OPINIONS AND LETTERS 

 

"To sin by silence when they should protest makes cowards of men.”

President Abraham Lincoln



Two things.

I did the easiest thing I’ve done in a long-time last Friday, I tore open my vote by mail ballot envelope and voted for Megan Dahle for our State Assembly woman.
She is a lifetime resident of the Intermountain Area. She graduated from local schools. Two of her three children have graduated with honors from Big Valley High School and the other one is still in school there.
She and her husband Brian are working ranchers and farmers. She is a local small business woman having owned and operated the Big Valley Nursery among other things.
She and her husband are avid supporters of rural medical facilities and have proven that at every turn. She has been by her husband’s side in the eight years he was representing the assembly district she is running for. They are conservatives. They spend weekends working their fields. They and their staff are available. They attend local affairs and answer to us.
There were a lot of other reasons for my vote. Putting aside the fact that if you vote for her opponent you are voting to make it even easier for the assembly to continue to pass laws that make it okay, at least not punishable, for people to crap on the sidewalks, which they do regularly in San Francisco. If the poor, downtrodden derelicts can do it in San Francisco, they will eventually be doing it in Burney, Fall River and McArthur.
Voting for her opponent will also make it easier for the legislature to continue passing laws that turn people loose after they get in a fight that ended up with a man stabbed to death. A man who allegedly set fires that could have burned entire towns in the area, allegedly be caught on video breaking out store windows and on and on. They also spend money to mark foot-wide bike lanes on state highways.
Thank you to our liberal legislature, which Megan’s opponent would be welcomed into with open arms. It is something we, as voters definitely don’t need to support.
Enough on that topic.
Let’s take a look at the PG&E debacle.
Last week a PG&E employee got shot at while he was driving his PG&E pickup, on the way to perform his duties, correcting a problem someplace.
The blood sucking attorneys who will end up getting billions of dollars in fees have made it impossible for PG&E to do its job right. If PG&E does business as usual, and wind, a falling tree or whatever causes a fire, there will be billions more in suits. So, they take the cautious approach and shut down the system in areas where there is a possibility of wind blowing trees or tree limbs, whatever, into power lines, which might or might not catch fire, which might or might not spread.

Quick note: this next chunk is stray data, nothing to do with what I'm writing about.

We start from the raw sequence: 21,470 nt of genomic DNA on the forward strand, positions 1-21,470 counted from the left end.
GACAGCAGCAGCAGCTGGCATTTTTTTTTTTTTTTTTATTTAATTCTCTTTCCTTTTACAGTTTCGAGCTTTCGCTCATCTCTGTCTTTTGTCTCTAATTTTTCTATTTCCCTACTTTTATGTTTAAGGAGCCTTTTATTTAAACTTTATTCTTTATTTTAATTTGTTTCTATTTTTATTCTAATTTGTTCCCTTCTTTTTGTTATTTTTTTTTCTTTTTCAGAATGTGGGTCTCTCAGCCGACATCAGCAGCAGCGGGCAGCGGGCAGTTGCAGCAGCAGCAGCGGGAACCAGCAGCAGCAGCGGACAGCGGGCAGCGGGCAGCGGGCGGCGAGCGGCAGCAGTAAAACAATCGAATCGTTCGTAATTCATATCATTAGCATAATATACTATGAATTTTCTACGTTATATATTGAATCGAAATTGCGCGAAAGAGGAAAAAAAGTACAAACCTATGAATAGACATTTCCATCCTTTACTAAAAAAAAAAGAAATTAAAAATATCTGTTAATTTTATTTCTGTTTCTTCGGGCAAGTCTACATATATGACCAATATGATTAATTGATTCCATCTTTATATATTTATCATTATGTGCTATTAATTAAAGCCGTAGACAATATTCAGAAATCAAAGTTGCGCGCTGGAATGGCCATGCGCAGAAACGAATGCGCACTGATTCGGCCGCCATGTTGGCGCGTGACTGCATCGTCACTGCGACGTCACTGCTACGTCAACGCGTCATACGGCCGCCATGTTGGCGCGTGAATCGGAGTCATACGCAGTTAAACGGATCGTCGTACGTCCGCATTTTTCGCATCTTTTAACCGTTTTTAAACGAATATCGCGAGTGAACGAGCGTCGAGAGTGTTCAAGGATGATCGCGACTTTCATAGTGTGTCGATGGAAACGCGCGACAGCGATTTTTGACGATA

That approach is a pain in the patootie. It has the potential for putting some small businesses, who rely on power, out of business, not to mention putting old folks, handicapped and invalids in peril.
Yes, PG&E has deep pockets, they are very visible and they are very vulnerable.
They have been found guilty in the court of public opinion which is fanned by attorneys who smell money, because the company didn’t have state of the art equipment, on state of the art, brand new, poles, in areas which are difficult to maintain and are vandalized regularly.
Was the problem avoidable, probably not considering current available finances, customers not willing to pay more, personnel and ready cash.
Did something good come out of the lawsuits? Probably, but it has inconvenienced large number of people - people who want blood and vengeance, but don’t want to take the precautions necessary to prevent a disaster. It is a proven fact that we cannot have our cake and eat it too - I’m waiting for the attorneys’ next step, which could well be an embellishment on the “attractive nuisance” law.
PG&E is about drained of money. But in reality, folks if the attorneys get on the “attractive nuisance” bandwagon look at the possibilities.
They could sue the United States Forest Service and large timber holders for maintaining forests - after all, forests have trees in them. Trees are the reason that most wildfires take place.
Give us a break.

 

The flight home from San Diego was pretty uneventful. It was a great conference. I was tired, so I went to sleep (as I usually do on a plane)! We were just about to land in Reno and the flight attendant came on the speaker to make a special announcement. There was something special going on, she said. Still a little groggy, I wondered what could be so important. She proceeded to say that it was someone’s special day. I began to think that obviously someone else shared an October 11th birthday with me, because who would think to do that to me? Well, that someone did.
The next thing I hear was that “Valerie, in seat 12B was having a birthday.” Yep, I got a little embarrassed. The flight attendant proceeded to instruct everyone to close their window shades and turn on their call light to simulate a virtual birthday cake! Next came a birthday serenade from the entire plane. That was a first!
Who did it? My boss was sitting by me; colleagues from Plumas District and Tahoe Forest were on the plane as well as one of our board members. I really couldn’t figure out who did it. It ended up being the least expected, Laura, our board member who orchestrated the song that made my birthday one to remember!
 

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      Supervisor Dave Bradshaw
155 Co. Rd. 90

Lookout

294-5314

Supervisor Glenn Hawes
1815 Yuba Street

Redding, CA 96001

1-800-479-8009